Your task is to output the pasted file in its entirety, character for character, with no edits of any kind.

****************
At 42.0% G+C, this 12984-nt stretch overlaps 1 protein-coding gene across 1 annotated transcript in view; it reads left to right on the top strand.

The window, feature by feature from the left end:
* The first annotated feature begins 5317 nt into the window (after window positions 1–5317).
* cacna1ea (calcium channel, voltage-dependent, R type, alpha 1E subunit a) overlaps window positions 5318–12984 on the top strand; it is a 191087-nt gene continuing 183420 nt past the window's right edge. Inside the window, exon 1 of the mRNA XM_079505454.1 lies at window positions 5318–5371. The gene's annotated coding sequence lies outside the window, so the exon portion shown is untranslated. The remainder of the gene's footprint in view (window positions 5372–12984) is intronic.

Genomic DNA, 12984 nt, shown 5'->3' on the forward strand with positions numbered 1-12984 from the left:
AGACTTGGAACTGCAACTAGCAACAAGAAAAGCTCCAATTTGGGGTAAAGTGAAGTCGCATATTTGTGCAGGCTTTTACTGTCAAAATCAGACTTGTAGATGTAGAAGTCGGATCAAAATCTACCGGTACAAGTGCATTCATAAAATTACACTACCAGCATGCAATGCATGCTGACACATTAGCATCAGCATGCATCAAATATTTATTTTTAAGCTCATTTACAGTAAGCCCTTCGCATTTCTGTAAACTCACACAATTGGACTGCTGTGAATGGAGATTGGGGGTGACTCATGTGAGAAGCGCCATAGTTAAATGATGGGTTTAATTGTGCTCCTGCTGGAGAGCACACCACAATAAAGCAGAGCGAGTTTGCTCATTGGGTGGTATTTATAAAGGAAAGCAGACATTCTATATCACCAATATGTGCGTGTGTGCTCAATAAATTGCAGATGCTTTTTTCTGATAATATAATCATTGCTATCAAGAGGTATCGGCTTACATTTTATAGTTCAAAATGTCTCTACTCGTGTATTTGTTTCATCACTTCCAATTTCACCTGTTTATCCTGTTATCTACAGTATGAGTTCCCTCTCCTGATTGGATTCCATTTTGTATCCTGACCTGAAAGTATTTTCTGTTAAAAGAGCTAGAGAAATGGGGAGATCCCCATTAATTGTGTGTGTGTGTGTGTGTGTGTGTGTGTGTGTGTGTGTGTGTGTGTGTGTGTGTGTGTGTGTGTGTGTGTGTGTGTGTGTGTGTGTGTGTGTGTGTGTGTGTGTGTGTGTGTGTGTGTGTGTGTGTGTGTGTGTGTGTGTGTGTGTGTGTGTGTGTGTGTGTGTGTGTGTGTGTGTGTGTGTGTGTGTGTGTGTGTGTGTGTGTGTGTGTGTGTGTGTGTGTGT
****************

At 42.0% G+C, this 12984-nt stretch overlaps 1 protein-coding gene across 1 annotated transcript in view; it reads left to right on the top strand.

The window, feature by feature from the left end:
* The first annotated feature begins 5317 nt into the window (after window positions 1–5317).
* cacna1ea (calcium channel, voltage-dependent, R type, alpha 1E subunit a) overlaps window positions 5318–12984 on the top strand; it is a 191087-nt gene continuing 183420 nt past the window's right edge. Inside the window, exon 1 of the mRNA XM_079505454.1 lies at window positions 5318–5371. The gene's annotated coding sequence lies outside the window, so the exon portion shown is untranslated. The remainder of the gene's footprint in view (window positions 5372–12984) is intronic.

Genomic DNA, 12984 nt, shown 5'->3' on the forward strand with positions numbered 1-12984 from the left:
AGACTTGGAACTGCAACTAGCAACAAGAAAAGCTCCAATTTGGGGTAAAGTGAAGTCGCATATTTGTGCAGGCTTTTACTGTCAAAATCAGACTTGTAGATGTAGAAGTCGGATCAAAATCTACCGGTACAAGTGCATTCATAAAATTACACTACCAGCATGCAATGCATGCTGACACATTAGCATCAGCATGCATCAAATATTTATTTTTAAGCTCATTTACAGTAAGCCCTTCGCATTTCTGTAAACTCACACAATTGGACTGCTGTGAATGGAGATTGGGGGTGACTCATGTGAGAAGCGCCATAGTTAAATGATGGGTTTAATTGTGCTCCTGCTGGAGAGCACACCACAATAAAGCAGAGCGAGTTTGCTCATTGGGTGGTATTTATAAAGGAAAGCAGACATTCTATATCACCAATATGTGCGTGTGTGCTCAATAAATTGCAGATGCTTTTTTCTGATAATATAATCATTGCTATCAAGAGGTATCGGCTTACATTTTATAGTTCAAAATGTCTCTACTCGTGTATTTGTTTCATCACTTCCAATTTCACCTGTTTATCCTGTTATCTACAGTATGAGTTCCCTCTCCTGATTGGATTCCATTTTGTATCCTGACCTGAAAGTATTTTCTGTTAAAAGAGCTAGAGAAATGGGGAGATCCCCATTAATTGTGTGTGTGTGTGTGTGTGTGTGTGTGTGTGTGTGTGTGTGTGTGTGTGTGTGTGTGTGTGTGTGTGTGTGTGTGTGTGTGTGTGTGTGTGTGTGTGTGTGTGTGTGTGTGTGTGTGTGTGTGTGTGTGTGTGTGTGTGTGTGTGTGTGTGTGTGTGTGTGTGTGTGTGTGTGTGTGTGTGTGTGTGTGTGTGTGTGTGTGTGTGTGTGTGTGTGTGTGTGTGT